So with little influence and a weak reputation, Shaka set out to transform a small portion of Dingiswayo’S force into a lethal killing machine. According to legend, Dingiswayo owed him a favor and gave Shaka a group of volunteers to test out new weapons and tactics.
One such weapon was a new short spear called the Assegai. The shaft was shorter than traditional spears for up-close combat, and the blade was wider and sharper to inflict more lethal wounds.
The shields were made broader and thicker to protect troops during close combat.
These two innovations alone made the new forces far more formidable than their adversaries. And it wasnt long after that Dingiswayo realized he had unleashed a nightmare on the world.
In battle after battle, Shaka Zulu proved to be a relentlessly violent and proficient warrior. Driven by a mad thirst for violence and revenge, Shaka and his squad won almost every battle they fought. His valor and innovation earned him a promotion from squad leader to General.
But this was not enough for Shaka. He unleashed what would be known as the mfecane – the crushing – to subdue all surrounding communities and force them into the bourgeoning confederation of suzerains.
- Blade Thickness: 2 mm 2 1/2" (wide)
- Handle: Stained American Ash
- Overall Length: 38"
While Shaka led campaigns to unify smaller tribes into Dingiswayo’s growing nation, his father Senzangakhona died of an unknown illness. But before Senzangakhona’s death, he put one of Shaka’s half brothers on the throne.
When Shaka heard the news, it was the last straw.
Shaka and an elite unit of his warriors raced back to the Zulu lands, where he massacred all the members of Senzangakhona’s leadership (including his half-brother), and claimed the Zulu throne for himself.
The prophecy of the old Sangoma had come to pass. Amid the sound of thundering Black shields and the shouts of his army, Shaka ascended to the throne of the Zulus.
According to legend, his first words as King were “Take your place, Mother.”
To Live And Die By The Spear
No longer a foster-child of Dingiswayo, Shaka Zulu was now in control of his own war machine. He transformed the small and insignificant tribe of his father into a mighty nation of over 80,000 highly trained warriors and with that war machine he extended his borders and influence over most of southern Africa.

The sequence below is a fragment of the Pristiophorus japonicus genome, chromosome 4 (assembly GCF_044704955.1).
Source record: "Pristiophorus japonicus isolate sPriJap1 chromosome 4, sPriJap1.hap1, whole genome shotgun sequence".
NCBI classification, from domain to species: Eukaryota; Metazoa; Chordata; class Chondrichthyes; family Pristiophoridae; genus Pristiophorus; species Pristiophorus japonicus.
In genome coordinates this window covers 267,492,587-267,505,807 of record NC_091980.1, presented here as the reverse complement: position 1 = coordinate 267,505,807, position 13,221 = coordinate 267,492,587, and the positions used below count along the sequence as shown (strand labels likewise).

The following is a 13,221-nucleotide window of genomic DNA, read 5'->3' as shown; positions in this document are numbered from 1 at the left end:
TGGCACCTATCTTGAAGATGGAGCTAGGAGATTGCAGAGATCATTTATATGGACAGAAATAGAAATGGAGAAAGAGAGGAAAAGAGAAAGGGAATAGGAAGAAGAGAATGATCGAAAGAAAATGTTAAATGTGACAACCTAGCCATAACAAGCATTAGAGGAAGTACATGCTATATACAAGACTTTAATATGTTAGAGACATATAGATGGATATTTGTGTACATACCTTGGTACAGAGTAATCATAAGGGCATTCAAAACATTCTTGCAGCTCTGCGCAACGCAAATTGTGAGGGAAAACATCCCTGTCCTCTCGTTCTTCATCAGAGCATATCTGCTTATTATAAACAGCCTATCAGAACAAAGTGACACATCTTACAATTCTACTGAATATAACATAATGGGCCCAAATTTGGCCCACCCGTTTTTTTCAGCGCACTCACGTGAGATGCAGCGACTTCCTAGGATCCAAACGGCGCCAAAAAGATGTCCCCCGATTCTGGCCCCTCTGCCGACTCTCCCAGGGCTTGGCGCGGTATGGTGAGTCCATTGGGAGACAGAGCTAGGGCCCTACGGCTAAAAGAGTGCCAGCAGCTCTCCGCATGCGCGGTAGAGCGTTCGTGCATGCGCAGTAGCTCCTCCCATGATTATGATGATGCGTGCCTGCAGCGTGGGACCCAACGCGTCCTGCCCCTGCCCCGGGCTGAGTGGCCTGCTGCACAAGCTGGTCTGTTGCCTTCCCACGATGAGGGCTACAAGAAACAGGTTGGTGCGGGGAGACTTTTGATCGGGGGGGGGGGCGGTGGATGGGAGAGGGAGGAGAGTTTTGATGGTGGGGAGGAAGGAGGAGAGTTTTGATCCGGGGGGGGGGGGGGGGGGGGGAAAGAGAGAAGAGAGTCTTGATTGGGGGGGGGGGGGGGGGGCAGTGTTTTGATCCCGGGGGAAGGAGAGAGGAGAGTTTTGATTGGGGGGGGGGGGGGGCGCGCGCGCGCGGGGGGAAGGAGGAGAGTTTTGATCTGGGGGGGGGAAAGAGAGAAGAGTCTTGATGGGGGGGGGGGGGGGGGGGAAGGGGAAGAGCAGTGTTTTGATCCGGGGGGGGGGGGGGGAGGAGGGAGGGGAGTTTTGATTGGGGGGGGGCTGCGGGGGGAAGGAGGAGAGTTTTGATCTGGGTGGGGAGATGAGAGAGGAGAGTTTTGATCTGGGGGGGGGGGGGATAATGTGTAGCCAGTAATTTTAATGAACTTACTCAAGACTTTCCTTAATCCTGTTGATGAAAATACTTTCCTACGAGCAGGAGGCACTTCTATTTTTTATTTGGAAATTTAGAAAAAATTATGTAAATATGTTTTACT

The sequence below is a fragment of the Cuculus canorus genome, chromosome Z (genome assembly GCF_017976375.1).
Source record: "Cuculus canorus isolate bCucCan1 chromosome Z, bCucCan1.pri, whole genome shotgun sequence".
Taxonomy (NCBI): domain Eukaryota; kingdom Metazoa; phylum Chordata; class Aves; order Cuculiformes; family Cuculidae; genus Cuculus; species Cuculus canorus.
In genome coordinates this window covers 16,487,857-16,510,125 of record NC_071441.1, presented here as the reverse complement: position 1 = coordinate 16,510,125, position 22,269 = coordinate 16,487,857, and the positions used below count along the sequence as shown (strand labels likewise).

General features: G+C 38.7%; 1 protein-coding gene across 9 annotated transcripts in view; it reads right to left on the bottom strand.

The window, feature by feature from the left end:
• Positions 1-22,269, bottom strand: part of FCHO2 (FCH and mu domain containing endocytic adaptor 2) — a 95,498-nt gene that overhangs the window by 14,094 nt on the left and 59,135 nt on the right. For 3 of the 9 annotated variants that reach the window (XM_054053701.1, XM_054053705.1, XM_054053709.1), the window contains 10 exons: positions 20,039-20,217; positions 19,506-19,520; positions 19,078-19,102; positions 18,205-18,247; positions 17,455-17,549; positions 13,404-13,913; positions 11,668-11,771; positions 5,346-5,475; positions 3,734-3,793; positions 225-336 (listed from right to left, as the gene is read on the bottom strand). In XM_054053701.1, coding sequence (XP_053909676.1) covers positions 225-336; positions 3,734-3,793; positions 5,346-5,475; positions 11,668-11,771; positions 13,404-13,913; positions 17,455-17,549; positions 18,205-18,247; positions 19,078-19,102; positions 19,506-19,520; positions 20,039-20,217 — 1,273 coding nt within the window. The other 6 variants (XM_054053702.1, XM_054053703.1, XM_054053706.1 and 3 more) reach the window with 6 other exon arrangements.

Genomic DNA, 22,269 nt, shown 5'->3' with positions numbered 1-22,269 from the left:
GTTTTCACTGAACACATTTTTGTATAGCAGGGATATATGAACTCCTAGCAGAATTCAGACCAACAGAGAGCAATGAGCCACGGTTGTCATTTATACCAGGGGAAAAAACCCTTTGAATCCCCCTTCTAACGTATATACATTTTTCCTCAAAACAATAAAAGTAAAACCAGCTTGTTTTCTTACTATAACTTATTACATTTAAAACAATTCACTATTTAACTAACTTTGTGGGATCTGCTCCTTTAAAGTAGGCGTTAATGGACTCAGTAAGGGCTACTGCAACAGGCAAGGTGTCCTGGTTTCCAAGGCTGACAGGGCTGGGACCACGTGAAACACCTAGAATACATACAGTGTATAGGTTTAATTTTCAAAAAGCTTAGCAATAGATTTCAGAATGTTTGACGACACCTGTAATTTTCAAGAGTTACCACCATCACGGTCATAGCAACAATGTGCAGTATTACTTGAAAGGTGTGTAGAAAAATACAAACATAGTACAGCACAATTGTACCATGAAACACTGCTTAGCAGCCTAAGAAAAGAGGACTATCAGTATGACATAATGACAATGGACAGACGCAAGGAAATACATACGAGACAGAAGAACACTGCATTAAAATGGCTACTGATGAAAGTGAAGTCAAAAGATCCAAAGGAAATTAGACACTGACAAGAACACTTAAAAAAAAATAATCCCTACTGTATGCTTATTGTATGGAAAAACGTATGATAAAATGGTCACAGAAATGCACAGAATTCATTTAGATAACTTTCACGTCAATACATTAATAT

No nation was safe. Shaka laid waste to any community that failed to show proper respect to him, or any group that had wronged him in the past. Every Zulu was conscripted to support his never ending wars. s the bodies piled up and the clear river waters started to run red with blood, the pacifists in the Zulu camp became increasingly worried about how far Shaka would go.
Shaka commanded absolute respect. He was a god on Earth. Life and death were his alone to command. And this power struck fear in the hearts of his inner circle.
When Nandi died, Shaka went mad with grief. He commanded the nation to fast until many starved to death. The restrictions and sacrifices that he demanded from his people were so severe that the popularity that Shaka earned for his achievements became disdain.
A conspiracy was born to kill the god-King so that the people could live once again. In the middle of a celebration on September 22, 1828, his half-brothers murdered Shaka.
At the time of his death, Shaka Zulu ruled over 250,000 people in a land area greater than that of Napoleon’s. Shakaz army was more than 50,000 warriors deep at any given time.
But with the death of Shaka, the army and the Zulu’s fell victim to the British who had just arrived in the area. According to South African History Online, in mid-January 1879 the British invaded Zululand with three columns of British troops, starting the war that ended Zulu independence.
After the initial crushing defeat of the British at Isandlwana and the Britains’ heroic defense of Rorke’s Drift, the tide turned against the Zulus. Ulundi, the capital of then Zulu Chief Cetshwayo was burnt down and his impis (Zulu soldiers) were defeated.
Cetshwayo was captured on 28 August and on 2 September Britain signed a peace treaty with the Zulus. According to the treaty Zululand was divided into thirteen separate chiefdoms under a chief elected by the British who was complaint to British rule. Cetshwayo was exiled and despatched to Cape Town on 15 September 1879.
Thus, the Zulu nation that Shaka had built was destroyed and never to be reborn again.
So was Shaka a hero, or just another African dictator? Would the Zulu nation have survived if he remained in power? Did this article change your opinion of Nkosi Shaka Zulu? Leave a comment below!